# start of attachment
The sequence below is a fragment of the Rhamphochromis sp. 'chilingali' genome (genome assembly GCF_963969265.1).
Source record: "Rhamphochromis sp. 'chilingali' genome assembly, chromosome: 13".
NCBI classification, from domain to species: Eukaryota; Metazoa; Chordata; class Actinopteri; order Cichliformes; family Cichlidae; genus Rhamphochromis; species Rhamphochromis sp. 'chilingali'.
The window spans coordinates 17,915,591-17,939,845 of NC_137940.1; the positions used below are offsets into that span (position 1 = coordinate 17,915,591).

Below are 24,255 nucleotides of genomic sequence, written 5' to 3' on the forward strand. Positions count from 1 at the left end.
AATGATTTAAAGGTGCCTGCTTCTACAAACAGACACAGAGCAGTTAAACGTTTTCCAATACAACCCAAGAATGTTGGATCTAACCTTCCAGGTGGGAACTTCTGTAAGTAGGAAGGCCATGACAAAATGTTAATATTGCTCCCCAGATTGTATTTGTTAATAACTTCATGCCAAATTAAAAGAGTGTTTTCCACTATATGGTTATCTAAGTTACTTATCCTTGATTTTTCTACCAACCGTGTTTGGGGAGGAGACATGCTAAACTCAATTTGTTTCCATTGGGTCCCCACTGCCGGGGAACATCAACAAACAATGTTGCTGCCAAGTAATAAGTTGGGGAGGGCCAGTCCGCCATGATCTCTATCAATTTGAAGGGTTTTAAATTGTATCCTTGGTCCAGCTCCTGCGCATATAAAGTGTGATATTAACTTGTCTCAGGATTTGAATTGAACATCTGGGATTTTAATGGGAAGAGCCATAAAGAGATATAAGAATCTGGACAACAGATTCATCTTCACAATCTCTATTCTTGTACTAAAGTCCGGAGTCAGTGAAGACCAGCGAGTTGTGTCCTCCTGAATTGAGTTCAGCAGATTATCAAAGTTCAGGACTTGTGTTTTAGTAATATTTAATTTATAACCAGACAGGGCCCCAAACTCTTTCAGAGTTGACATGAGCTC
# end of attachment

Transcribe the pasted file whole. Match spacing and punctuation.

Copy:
The sequence below is a fragment of the Rhamphochromis sp. 'chilingali' genome (genome assembly GCF_963969265.1).
Source record: "Rhamphochromis sp. 'chilingali' genome assembly, chromosome: 13".
NCBI classification, from domain to species: Eukaryota; Metazoa; Chordata; class Actinopteri; order Cichliformes; family Cichlidae; genus Rhamphochromis; species Rhamphochromis sp. 'chilingali'.
The window spans coordinates 17,915,591-17,939,845 of NC_137940.1; the positions used below are offsets into that span (position 1 = coordinate 17,915,591).

Below are 24,255 nucleotides of genomic sequence, written 5' to 3' on the forward strand. Positions count from 1 at the left end.
AATGATTTAAAGGTGCCTGCTTCTACAAACAGACACAGAGCAGTTAAACGTTTTCCAATACAACCCAAGAATGTTGGATCTAACCTTCCAGGTGGGAACTTCTGTAAGTAGGAAGGCCATGACAAAATGTTAATATTGCTCCCCAGATTGTATTTGTTAATAACTTCATGCCAAATTAAAAGAGTGTTTTCCACTATATGGTTATCTAAGTTACTTATCCTTGATTTTTCTACCAACCGTGTTTGGGGAGGAGACATGCTAAACTCAATTTGTTTCCATTGGGTCCCCACTGCCGGGGAACATCAACAAACAATGTTGCTGCCAAGTAATAAGTTGGGGAGGGCCAGTCCGCCATGATCTCTATCAATTTGAAGGGTTTTAAATTGTATCCTTGGTCCAGCTCCTGCGCATATAAAGTGTGATATTAACTTGTCTCAGGATTTGAATTGAACATCTGGGATTTTAATGGGAAGAGCCATAAAGAGATATAAGAATCTGGACAACAGATTCATCTTCACAATCTCTATTCTTGTACTAAAGTCCGGAGTCAGTGAAGACCAGCGAGTTGTGTCCTCCTGAATTGAGTTCAGCAGATTATCAAAGTTCAGGACTTGTGTTTTAGTAATATTTAATTTATAACCAGACAGGGCCCCAAACTCTTTCAGAGTTGACATGAGCTC